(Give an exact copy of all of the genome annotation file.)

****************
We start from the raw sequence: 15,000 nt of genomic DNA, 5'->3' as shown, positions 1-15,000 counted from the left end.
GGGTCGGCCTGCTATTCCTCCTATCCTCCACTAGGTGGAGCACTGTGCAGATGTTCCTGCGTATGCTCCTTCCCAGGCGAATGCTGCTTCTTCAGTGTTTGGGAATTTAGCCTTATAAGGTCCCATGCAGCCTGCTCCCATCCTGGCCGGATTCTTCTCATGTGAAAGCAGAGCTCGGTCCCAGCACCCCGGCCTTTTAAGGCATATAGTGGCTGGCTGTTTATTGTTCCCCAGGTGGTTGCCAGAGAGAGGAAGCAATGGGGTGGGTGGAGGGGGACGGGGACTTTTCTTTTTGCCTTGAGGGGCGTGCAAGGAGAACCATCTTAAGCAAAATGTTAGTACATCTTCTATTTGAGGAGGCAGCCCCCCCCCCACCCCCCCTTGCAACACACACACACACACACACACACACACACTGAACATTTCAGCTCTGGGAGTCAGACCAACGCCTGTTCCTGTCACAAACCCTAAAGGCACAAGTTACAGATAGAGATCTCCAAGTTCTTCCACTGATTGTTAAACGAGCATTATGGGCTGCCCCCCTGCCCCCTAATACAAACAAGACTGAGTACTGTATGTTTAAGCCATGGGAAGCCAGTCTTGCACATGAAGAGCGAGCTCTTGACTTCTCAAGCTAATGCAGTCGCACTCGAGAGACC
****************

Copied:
We start from the raw sequence: 15,000 nt of genomic DNA, 5'->3' as shown, positions 1-15,000 counted from the left end.
GGGTCGGCCTGCTATTCCTCCTATCCTCCACTAGGTGGAGCACTGTGCAGATGTTCCTGCGTATGCTCCTTCCCAGGCGAATGCTGCTTCTTCAGTGTTTGGGAATTTAGCCTTATAAGGTCCCATGCAGCCTGCTCCCATCCTGGCCGGATTCTTCTCATGTGAAAGCAGAGCTCGGTCCCAGCACCCCGGCCTTTTAAGGCATATAGTGGCTGGCTGTTTATTGTTCCCCAGGTGGTTGCCAGAGAGAGGAAGCAATGGGGTGGGTGGAGGGGGACGGGGACTTTTCTTTTTGCCTTGAGGGGCGTGCAAGGAGAACCATCTTAAGCAAAATGTTAGTACATCTTCTATTTGAGGAGGCAGCCCCCCCCCCACCCCCCCTTGCAACACACACACACACACACACACACACACACTGAACATTTCAGCTCTGGGAGTCAGACCAACGCCTGTTCCTGTCACAAACCCTAAAGGCACAAGTTACAGATAGAGATCTCCAAGTTCTTCCACTGATTGTTAAACGAGCATTATGGGCTGCCCCCCTGCCCCCTAATACAAACAAGACTGAGTACTGTATGTTTAAGCCATGGGAAGCCAGTCTTGCACATGAAGAGCGAGCTCTTGACTTCTCAAGCTAATGCAGTCGCACTCGAGAGACC